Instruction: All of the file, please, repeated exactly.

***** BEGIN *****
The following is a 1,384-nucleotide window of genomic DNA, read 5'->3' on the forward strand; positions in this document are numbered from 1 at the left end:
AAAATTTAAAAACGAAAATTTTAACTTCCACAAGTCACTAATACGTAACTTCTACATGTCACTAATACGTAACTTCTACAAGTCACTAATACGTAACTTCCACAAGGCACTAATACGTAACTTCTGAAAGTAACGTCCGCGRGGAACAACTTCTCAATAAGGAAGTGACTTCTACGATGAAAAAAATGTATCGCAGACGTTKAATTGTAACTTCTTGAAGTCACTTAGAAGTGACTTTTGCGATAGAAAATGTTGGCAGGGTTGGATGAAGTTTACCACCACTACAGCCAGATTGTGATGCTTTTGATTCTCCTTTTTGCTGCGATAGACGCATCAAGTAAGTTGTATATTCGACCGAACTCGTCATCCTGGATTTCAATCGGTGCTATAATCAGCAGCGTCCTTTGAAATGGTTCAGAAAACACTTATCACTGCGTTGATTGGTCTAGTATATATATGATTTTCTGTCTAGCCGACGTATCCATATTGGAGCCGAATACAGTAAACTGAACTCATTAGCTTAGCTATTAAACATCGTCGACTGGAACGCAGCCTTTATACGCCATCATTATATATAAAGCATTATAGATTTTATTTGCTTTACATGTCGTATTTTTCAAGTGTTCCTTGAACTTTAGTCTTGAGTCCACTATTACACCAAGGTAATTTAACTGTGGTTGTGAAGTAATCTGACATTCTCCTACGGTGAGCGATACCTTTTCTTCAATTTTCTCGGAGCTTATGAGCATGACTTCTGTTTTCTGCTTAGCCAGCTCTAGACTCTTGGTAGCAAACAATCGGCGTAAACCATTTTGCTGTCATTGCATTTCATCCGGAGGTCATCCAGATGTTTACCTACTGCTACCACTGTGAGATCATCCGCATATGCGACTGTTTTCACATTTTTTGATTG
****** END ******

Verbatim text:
The following is a 1,384-nucleotide window of genomic DNA, read 5'->3' on the forward strand; positions in this document are numbered from 1 at the left end:
AAAATTTAAAAACGAAAATTTTAACTTCCACAAGTCACTAATACGTAACTTCTACATGTCACTAATACGTAACTTCTACAAGTCACTAATACGTAACTTCCACAAGGCACTAATACGTAACTTCTGAAAGTAACGTCCGCGRGGAACAACTTCTCAATAAGGAAGTGACTTCTACGATGAAAAAAATGTATCGCAGACGTTKAATTGTAACTTCTTGAAGTCACTTAGAAGTGACTTTTGCGATAGAAAATGTTGGCAGGGTTGGATGAAGTTTACCACCACTACAGCCAGATTGTGATGCTTTTGATTCTCCTTTTTGCTGCGATAGACGCATCAAGTAAGTTGTATATTCGACCGAACTCGTCATCCTGGATTTCAATCGGTGCTATAATCAGCAGCGTCCTTTGAAATGGTTCAGAAAACACTTATCACTGCGTTGATTGGTCTAGTATATATATGATTTTCTGTCTAGCCGACGTATCCATATTGGAGCCGAATACAGTAAACTGAACTCATTAGCTTAGCTATTAAACATCGTCGACTGGAACGCAGCCTTTATACGCCATCATTATATATAAAGCATTATAGATTTTATTTGCTTTACATGTCGTATTTTTCAAGTGTTCCTTGAACTTTAGTCTTGAGTCCACTATTACACCAAGGTAATTTAACTGTGGTTGTGAAGTAATCTGACATTCTCCTACGGTGAGCGATACCTTTTCTTCAATTTTCTCGGAGCTTATGAGCATGACTTCTGTTTTCTGCTTAGCCAGCTCTAGACTCTTGGTAGCAAACAATCGGCGTAAACCATTTTGCTGTCATTGCATTTCATCCGGAGGTCATCCAGATGTTTACCTACTGCTACCACTGTGAGATCATCCGCATATGCGACTGTTTTCACATTTTTTGATTG